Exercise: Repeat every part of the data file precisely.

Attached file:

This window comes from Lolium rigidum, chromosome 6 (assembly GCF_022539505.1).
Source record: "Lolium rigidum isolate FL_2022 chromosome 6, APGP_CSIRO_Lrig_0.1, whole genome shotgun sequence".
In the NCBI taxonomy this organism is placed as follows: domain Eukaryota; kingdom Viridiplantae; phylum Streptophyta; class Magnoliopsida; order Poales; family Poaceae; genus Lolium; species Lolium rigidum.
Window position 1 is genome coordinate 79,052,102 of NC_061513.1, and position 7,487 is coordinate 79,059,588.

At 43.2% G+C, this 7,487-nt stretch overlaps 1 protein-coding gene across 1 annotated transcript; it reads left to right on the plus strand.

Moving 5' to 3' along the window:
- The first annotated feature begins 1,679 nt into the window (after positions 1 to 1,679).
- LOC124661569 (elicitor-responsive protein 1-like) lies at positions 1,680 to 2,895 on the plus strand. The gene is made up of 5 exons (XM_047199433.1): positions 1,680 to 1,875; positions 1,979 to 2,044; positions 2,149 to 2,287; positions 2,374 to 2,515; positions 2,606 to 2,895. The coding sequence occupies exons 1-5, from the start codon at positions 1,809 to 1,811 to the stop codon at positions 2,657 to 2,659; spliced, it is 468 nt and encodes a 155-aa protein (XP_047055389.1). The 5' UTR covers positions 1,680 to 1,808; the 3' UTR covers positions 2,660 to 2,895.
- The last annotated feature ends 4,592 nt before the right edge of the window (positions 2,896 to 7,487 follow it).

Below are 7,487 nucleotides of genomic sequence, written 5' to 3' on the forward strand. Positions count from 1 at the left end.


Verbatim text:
This window comes from Lolium rigidum, chromosome 6 (assembly GCF_022539505.1).
Source record: "Lolium rigidum isolate FL_2022 chromosome 6, APGP_CSIRO_Lrig_0.1, whole genome shotgun sequence".
In the NCBI taxonomy this organism is placed as follows: domain Eukaryota; kingdom Viridiplantae; phylum Streptophyta; class Magnoliopsida; order Poales; family Poaceae; genus Lolium; species Lolium rigidum.
Window position 1 is genome coordinate 79,052,102 of NC_061513.1, and position 7,487 is coordinate 79,059,588.

At 43.2% G+C, this 7,487-nt stretch overlaps 1 protein-coding gene across 1 annotated transcript; it reads left to right on the plus strand.

Moving 5' to 3' along the window:
- The first annotated feature begins 1,679 nt into the window (after positions 1 to 1,679).
- LOC124661569 (elicitor-responsive protein 1-like) lies at positions 1,680 to 2,895 on the plus strand. The gene is made up of 5 exons (XM_047199433.1): positions 1,680 to 1,875; positions 1,979 to 2,044; positions 2,149 to 2,287; positions 2,374 to 2,515; positions 2,606 to 2,895. The coding sequence occupies exons 1-5, from the start codon at positions 1,809 to 1,811 to the stop codon at positions 2,657 to 2,659; spliced, it is 468 nt and encodes a 155-aa protein (XP_047055389.1). The 5' UTR covers positions 1,680 to 1,808; the 3' UTR covers positions 2,660 to 2,895.
- The last annotated feature ends 4,592 nt before the right edge of the window (positions 2,896 to 7,487 follow it).

Below are 7,487 nucleotides of genomic sequence, written 5' to 3' on the forward strand. Positions count from 1 at the left end.